Scotland and Sterling

Mike Hedges asks how long a shared currency would last if Scotland chooses independence

Countries splitting up has happened throughout history – some have been amicable, others less so. Often the issue of currency plays a part in determining the nature of the split. We have a fairly recent example of an amicable divorce by two countries when Czechoslovakia divided into the two new countries of Slovakia and the Czech Republic. Initially the old Czechoslovak currency, the Czechoslovak Koruna, was used in both countries following the dissolution of Czechoslovakia on the 31 December 1992.

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However, by the 8 February 1993, the Czech Republic and Slovakia had adopted their own national currencies in the form of the Czech Koruna and the Slovak Koruna. At the beginning, the currencies had an equal exchange rate, but later on the value of the Slovak Koruna was as much as 30 per cent lower than the Czech Koruna. The Czech and Slovak joint currency lasted less than 40 days. Why would anyone expect a British and Scottish joint pound to last any longer?

In 1922, when the Irish Free State broke away from the rest of the UK it had its own had a currency, the Irish Punt. During the days of fixed exchange rates this was pegged to the pound sterling. Following the advent of “floating” exchange rates, the value varied against the pound sterling until Ireland entered the Euro in January 2002. In the days of fixed exchange rates it was relatively easy to peg one currency against another but it meant Ireland relinquished control over the value of its currency to the bank of England. Under floating exchange rates a currency will reach its own level and following the end of fixed exchange rates, at various times, the Irish punt was worth more and less than the British pound.

The most recent split was when Sudan split into Sudan and Southern Sudan. Sudan has the Sudanese pound whilst South Sudan has the southern Sudanese pound as the official currency of the Republic of South Sudan. It was approved by the Southern Sudan Legislative Assembly prior to secession on 9 July 2011 and it was introduced on 18 July 2011, replacing Sudanese pound as the national currency but initially at the same value. Sudan’s president announced a new currency, a day after newly independent South Sudan confirmed it would do the same, as both states worked to disentangle their economies after the split. It was considered crucial the two countries coordinated their currency launches closely, to avoid future disputes between the two former foes. South Sudan’s Central Bank governor Elijah Malok told Reuters that “the key issue was how the south would now redeem up to 2 billion old Sudanese pounds still circulating in its economy”.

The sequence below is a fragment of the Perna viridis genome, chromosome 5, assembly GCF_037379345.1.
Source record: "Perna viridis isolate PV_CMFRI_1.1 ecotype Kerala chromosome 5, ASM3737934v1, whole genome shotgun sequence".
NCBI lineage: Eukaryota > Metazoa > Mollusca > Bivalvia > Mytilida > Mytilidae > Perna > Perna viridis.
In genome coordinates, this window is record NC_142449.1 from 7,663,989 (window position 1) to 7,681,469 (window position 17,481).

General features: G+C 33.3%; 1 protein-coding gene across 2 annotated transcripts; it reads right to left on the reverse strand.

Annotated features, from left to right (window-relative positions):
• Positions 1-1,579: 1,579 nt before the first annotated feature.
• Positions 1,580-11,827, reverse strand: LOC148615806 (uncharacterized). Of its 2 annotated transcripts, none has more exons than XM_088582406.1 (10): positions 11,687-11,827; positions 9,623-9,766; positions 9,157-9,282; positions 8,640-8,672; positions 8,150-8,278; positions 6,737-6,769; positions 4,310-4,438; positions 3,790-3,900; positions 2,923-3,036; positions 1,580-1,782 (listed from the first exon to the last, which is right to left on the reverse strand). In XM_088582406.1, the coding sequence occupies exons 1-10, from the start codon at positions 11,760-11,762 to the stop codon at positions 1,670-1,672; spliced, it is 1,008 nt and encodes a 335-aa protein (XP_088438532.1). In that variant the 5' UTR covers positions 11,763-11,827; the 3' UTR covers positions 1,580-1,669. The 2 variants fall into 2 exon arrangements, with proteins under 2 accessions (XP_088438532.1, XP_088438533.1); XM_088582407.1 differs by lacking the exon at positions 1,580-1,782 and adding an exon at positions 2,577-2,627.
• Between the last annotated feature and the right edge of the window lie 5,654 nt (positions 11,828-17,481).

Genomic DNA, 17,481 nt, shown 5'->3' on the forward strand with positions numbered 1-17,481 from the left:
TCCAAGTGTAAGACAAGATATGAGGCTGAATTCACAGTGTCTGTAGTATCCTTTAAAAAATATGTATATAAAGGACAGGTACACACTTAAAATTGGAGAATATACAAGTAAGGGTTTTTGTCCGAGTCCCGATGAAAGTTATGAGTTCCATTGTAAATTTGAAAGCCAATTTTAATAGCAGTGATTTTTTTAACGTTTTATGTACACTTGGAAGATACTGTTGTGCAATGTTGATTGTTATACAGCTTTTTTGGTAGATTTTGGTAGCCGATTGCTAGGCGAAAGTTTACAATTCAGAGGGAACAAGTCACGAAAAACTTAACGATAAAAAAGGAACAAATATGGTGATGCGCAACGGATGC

Am I the only one who sees the same issues arising between an independent Scotland and the United Kingdom of England, Wales, and Northern Ireland, the UK?

For Scotland, the alternatives seem to be to have a Scottish Pound or for Scotland to enter the Euro. However, we know that enthusiasm to enter into the Euro has declined since the debt crisis that has occurred in several European nations.

New members of the European Union also have to join the Euro and adopt tougher European Treaty obligations on border controls, crime and security. Even if Scotland was to join the European Union, it would have to join on the terms offered to new members and not rely on the current agreement reached between the UK and EU.

Now let us assume that, despite everything we know, Alex Salmond is correct and Scotland can continue with the pound sterling. This would mean the value of the currency in the remainder of the UK would be affected by decisions over which the Westminster chancellor would have no control. Surely the simplest and easiest solution would be to allow Scotland to have the pound sterling and to create a new currency, perhaps called the British Pound or UK pound that would obviously start at parity with the old currency but then the currencies would find their natural levels. Almost certainly, as happened between the Czech republic and Slovakia they would have have different values very quickly.

So whatever occurs the most likely, I would say near certain, occurrence would be that the two independent nations would have different currencies.

Mike Hedges is the Labour AM for Swansea East

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